Notre Dame is well known for its football games, but the game on Wednesday, Oct. 26 was a little different.
Two 15-person teams of Notre Dame undergraduates, Team Onslaught in navy and Team Rockne in gray, faced off on South Quad.
According to the Notre Dame Institute for Advanced Study (NDIAS), which hosted the game, “The uniforms — which included not cleats and helmets but cashmere knits, waffle-knit long johns and striped rugby polos — were the real star of the show.”
Notre Dame graduate and luxury fashion designer Thom Browne ’88 organized the fashionable football game. Each year since 2014, Browne has hosted a football-themed photo shoot to promote his fashion line. Until this year, Browne has always held the shoot at Central Park in New York City.
NDIAS director Meghan Sullivan said she was “over the moon” that Browne decided to hold the shoot at his alma mater.
“It was a chance to show the world, like all the readers of Vogue and everybody who follows high-end fashion, that Notre Dame is a big player in this space, and alums from our university are leaders in fashion,” Sullivan said. “Frankly, those students who are in the fashion shoot… watch this space, because, 10 years from now, they’re going to be leaders in this industry.”
Sullivan said students had to apply to take part in the photo shoot, and NDIAS selected them based on their creativity, their interest in fashion and their interest in taking next semester’s one-credit course, “Strong Suits: The Art, Philosophy And Business Of Thom Browne.”
According to NDIAS, the course will explore how fashion is designed and manufactured; the business strategy of artist-owned luxury brands; fashion writing and criticism; and more.
Sullivan, a philosophy professor in addition to her role at NDIAS, and Michael Schreffler, an associate professor in the art, art history and design department, will teach the course, but Browne — NDIAS’s artist-in-residence for the 2022-23 academic year — will be a special guest.
As for the football game, NDIAS managing director Angie Appleby Purcell said over 100 students applied to take part in the photo shoot, and 30 were chosen.
Purcell said both Browne and NDIAS wanted to create an opportunity for students that would allow them to creatively and innovatively approach fashion, “an area that, as a University, we don’t have tons of depth in, but have a lot of interest in growing in.”
Purcell wanted students to see the example of Browne, a graduate of the Mendoza College of Business, and know that even if fashion is “not the way you were educated at Notre Dame,” if it’s a passion, one can become ”highly successful.”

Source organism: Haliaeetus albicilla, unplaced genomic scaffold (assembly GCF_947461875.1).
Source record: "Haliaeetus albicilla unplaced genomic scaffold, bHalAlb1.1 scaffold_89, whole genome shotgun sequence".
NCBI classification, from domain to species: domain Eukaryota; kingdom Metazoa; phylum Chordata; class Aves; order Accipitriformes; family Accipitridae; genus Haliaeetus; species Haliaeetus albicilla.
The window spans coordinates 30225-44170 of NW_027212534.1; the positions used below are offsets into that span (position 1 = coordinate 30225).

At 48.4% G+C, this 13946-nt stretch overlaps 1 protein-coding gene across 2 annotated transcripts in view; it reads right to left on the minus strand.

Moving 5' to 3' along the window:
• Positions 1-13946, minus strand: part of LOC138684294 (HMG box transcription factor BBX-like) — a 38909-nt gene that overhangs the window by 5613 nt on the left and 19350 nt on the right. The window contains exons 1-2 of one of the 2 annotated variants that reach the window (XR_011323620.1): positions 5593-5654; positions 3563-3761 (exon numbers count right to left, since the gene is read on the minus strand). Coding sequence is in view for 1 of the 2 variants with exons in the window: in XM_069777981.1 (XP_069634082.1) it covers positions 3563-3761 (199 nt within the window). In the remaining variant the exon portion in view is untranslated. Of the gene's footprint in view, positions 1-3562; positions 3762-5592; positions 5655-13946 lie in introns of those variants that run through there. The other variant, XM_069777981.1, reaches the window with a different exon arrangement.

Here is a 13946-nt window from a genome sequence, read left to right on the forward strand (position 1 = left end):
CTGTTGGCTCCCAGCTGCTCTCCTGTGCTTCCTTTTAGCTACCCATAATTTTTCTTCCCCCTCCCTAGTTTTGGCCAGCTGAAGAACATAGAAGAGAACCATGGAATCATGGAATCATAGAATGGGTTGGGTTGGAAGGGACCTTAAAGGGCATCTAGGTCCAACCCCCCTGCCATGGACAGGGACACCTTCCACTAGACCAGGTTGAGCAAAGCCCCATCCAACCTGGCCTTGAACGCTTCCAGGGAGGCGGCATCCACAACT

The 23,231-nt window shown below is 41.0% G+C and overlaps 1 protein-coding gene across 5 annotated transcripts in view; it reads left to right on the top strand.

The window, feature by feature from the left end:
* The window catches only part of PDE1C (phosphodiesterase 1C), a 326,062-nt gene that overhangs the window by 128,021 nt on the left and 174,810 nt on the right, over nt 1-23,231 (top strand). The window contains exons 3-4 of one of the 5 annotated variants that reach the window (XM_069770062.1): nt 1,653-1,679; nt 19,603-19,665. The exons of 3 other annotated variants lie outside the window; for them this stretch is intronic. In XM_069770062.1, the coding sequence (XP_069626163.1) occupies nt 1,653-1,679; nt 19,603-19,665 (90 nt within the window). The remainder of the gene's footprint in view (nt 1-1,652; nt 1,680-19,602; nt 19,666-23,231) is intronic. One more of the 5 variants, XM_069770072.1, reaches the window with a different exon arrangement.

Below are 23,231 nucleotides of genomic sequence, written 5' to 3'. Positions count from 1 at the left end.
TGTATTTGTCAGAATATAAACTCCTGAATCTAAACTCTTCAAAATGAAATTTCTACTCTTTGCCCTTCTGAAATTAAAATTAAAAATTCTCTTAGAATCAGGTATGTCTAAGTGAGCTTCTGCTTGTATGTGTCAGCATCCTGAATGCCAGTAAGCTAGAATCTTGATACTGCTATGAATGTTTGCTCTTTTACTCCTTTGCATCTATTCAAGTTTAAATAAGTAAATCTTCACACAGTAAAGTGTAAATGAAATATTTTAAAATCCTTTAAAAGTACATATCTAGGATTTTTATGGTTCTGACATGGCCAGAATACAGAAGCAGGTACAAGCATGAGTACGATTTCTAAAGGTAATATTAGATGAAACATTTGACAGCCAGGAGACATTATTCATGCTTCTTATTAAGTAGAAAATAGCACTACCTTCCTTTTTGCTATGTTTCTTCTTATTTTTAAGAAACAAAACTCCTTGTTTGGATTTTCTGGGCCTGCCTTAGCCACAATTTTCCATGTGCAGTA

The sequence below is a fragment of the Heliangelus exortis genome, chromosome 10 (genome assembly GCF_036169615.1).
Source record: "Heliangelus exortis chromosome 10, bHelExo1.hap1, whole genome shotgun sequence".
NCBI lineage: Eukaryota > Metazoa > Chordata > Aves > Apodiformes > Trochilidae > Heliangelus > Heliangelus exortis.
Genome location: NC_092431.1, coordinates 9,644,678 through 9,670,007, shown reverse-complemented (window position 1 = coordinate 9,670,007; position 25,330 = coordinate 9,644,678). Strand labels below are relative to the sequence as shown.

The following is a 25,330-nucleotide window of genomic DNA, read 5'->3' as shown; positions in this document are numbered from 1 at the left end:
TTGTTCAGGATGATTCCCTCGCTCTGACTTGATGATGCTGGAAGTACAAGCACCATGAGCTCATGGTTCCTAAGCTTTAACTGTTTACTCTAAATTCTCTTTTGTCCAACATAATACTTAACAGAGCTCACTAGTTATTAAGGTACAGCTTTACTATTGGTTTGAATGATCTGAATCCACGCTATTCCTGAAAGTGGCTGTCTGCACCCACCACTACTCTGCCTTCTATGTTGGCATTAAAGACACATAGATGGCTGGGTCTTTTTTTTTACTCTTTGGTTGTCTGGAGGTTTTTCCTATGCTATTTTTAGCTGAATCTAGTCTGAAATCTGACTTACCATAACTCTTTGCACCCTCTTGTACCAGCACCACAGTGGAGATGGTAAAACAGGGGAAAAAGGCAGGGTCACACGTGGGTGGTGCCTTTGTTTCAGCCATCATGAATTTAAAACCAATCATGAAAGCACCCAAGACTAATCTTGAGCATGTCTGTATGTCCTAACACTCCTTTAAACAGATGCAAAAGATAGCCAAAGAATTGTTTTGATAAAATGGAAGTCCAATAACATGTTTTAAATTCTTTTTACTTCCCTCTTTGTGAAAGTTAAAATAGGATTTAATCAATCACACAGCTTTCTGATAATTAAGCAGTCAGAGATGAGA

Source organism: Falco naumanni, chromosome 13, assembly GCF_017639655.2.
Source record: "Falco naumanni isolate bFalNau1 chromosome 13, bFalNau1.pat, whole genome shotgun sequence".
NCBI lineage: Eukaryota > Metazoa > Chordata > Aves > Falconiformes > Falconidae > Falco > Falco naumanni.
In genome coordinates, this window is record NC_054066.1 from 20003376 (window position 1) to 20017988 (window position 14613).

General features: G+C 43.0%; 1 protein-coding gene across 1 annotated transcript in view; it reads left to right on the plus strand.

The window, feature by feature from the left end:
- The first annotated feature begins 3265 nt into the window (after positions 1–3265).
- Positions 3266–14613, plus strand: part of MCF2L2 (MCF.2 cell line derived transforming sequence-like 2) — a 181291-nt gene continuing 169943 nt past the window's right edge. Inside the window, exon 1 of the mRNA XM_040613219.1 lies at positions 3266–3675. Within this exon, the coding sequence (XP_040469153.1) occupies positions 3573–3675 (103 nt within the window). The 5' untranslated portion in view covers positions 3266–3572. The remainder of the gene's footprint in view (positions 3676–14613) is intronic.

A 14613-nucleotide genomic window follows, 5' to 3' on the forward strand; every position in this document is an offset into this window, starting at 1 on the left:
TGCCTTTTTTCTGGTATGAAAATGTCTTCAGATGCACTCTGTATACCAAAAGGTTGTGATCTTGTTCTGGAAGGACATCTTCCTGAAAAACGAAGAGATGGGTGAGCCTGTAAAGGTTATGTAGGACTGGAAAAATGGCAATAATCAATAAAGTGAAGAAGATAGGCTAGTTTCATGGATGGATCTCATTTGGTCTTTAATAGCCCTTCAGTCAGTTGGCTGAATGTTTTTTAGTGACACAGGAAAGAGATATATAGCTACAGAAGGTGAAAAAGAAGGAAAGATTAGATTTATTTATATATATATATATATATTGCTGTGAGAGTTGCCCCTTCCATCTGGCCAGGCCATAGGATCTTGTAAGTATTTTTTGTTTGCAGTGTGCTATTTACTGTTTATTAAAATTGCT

Ese-Onosen Omoijuanfo, a senior neuroscience and behavior major, was one of the students who modeled for the photo shoot. Omoijuanfo said as a STEM student, she loves going to a liberal arts university like Notre Dame.
“There is so much inspiration to be found in the arts, and as someone working towards being a well-rounded person, it means having these real-life experiences that Notre Dame does an amazing job of providing in my experience,” she said.
She said she applied to participate in the photo shoot because she enjoys studying aesthetics and beauty.
“I have taken a theology course, a philosophy course and a psychology course, and each has approached this topic from a different perspective,” Omoijuanfo said. “When I was looking at the application… it described it as an opportunity to understand the work that goes into creating an aesthetic work of art and offers insight into the philosophy of design and beauty. I thought that participating in a project like this would be interesting to see more of how the production side of aesthetic works.”
Since participating in the shoot, Omoijuanfo said her friends and family have been shocked to see her in magazines and social media posts. So was she.
“I guess I was just oblivious, but I didn’t know or realize where the pictures were going to be published. It wasn’t till one of my friends texted me ‘Hey, you’re in Vogue,’ that I realized,” she said. “Lots of people will send me posts… like ‘What?! How did this happen?’ and it’s funny to explain the story of how it all happened.”
Omoijuanfo added that everyone’s reaction has been “super kind and excited.”
“It’s not every day you get to model for Thom Browne, and it’s fun to share that excitement with people and kind of laugh about the randomness of the opportunity to do so,” she said. “I have good friends who really celebrate with me when good things or fun opportunities happen, so it has been a really fun experience.”
Contact Claire Reid at firstname.lastname@example.org.